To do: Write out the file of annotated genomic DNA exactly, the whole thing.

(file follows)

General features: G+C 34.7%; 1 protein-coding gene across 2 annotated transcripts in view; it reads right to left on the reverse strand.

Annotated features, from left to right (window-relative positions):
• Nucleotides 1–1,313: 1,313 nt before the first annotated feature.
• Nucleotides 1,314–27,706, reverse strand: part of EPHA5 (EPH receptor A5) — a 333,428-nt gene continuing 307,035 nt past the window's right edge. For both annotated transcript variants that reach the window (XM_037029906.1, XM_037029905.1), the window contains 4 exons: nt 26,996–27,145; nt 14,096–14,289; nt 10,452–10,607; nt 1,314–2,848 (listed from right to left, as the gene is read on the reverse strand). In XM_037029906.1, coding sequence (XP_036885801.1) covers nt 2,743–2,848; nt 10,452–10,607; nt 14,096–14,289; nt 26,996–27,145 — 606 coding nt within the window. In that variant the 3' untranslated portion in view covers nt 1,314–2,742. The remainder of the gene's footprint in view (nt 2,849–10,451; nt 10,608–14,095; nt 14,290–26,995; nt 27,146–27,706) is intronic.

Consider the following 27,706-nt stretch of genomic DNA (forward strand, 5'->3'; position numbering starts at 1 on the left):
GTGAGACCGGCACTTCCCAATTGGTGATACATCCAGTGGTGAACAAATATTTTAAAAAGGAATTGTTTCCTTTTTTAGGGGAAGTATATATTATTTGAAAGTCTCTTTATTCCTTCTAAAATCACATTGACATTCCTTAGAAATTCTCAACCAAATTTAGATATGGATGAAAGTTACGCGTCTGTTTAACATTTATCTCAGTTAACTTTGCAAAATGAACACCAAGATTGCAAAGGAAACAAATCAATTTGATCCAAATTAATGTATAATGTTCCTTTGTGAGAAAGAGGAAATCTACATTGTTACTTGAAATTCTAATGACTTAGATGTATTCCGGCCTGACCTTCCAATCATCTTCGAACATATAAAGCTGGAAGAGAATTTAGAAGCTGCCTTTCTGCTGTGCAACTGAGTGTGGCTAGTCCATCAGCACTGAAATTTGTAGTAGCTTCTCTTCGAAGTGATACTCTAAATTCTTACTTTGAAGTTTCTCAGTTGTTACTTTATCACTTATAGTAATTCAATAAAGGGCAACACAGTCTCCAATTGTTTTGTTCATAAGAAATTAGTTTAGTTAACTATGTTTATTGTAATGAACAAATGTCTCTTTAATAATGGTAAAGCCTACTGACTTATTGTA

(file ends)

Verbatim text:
General features: G+C 34.7%; 1 protein-coding gene across 2 annotated transcripts in view; it reads right to left on the reverse strand.

Annotated features, from left to right (window-relative positions):
• Nucleotides 1–1,313: 1,313 nt before the first annotated feature.
• Nucleotides 1,314–27,706, reverse strand: part of EPHA5 (EPH receptor A5) — a 333,428-nt gene continuing 307,035 nt past the window's right edge. For both annotated transcript variants that reach the window (XM_037029906.1, XM_037029905.1), the window contains 4 exons: nt 26,996–27,145; nt 14,096–14,289; nt 10,452–10,607; nt 1,314–2,848 (listed from right to left, as the gene is read on the reverse strand). In XM_037029906.1, coding sequence (XP_036885801.1) covers nt 2,743–2,848; nt 10,452–10,607; nt 14,096–14,289; nt 26,996–27,145 — 606 coding nt within the window. In that variant the 3' untranslated portion in view covers nt 1,314–2,742. The remainder of the gene's footprint in view (nt 2,849–10,451; nt 10,608–14,095; nt 14,290–26,995; nt 27,146–27,706) is intronic.

Consider the following 27,706-nt stretch of genomic DNA (forward strand, 5'->3'; position numbering starts at 1 on the left):
GTGAGACCGGCACTTCCCAATTGGTGATACATCCAGTGGTGAACAAATATTTTAAAAAGGAATTGTTTCCTTTTTTAGGGGAAGTATATATTATTTGAAAGTCTCTTTATTCCTTCTAAAATCACATTGACATTCCTTAGAAATTCTCAACCAAATTTAGATATGGATGAAAGTTACGCGTCTGTTTAACATTTATCTCAGTTAACTTTGCAAAATGAACACCAAGATTGCAAAGGAAACAAATCAATTTGATCCAAATTAATGTATAATGTTCCTTTGTGAGAAAGAGGAAATCTACATTGTTACTTGAAATTCTAATGACTTAGATGTATTCCGGCCTGACCTTCCAATCATCTTCGAACATATAAAGCTGGAAGAGAATTTAGAAGCTGCCTTTCTGCTGTGCAACTGAGTGTGGCTAGTCCATCAGCACTGAAATTTGTAGTAGCTTCTCTTCGAAGTGATACTCTAAATTCTTACTTTGAAGTTTCTCAGTTGTTACTTTATCACTTATAGTAATTCAATAAAGGGCAACACAGTCTCCAATTGTTTTGTTCATAAGAAATTAGTTTAGTTAACTATGTTTATTGTAATGAACAAATGTCTCTTTAATAATGGTAAAGCCTACTGACTTATTGTA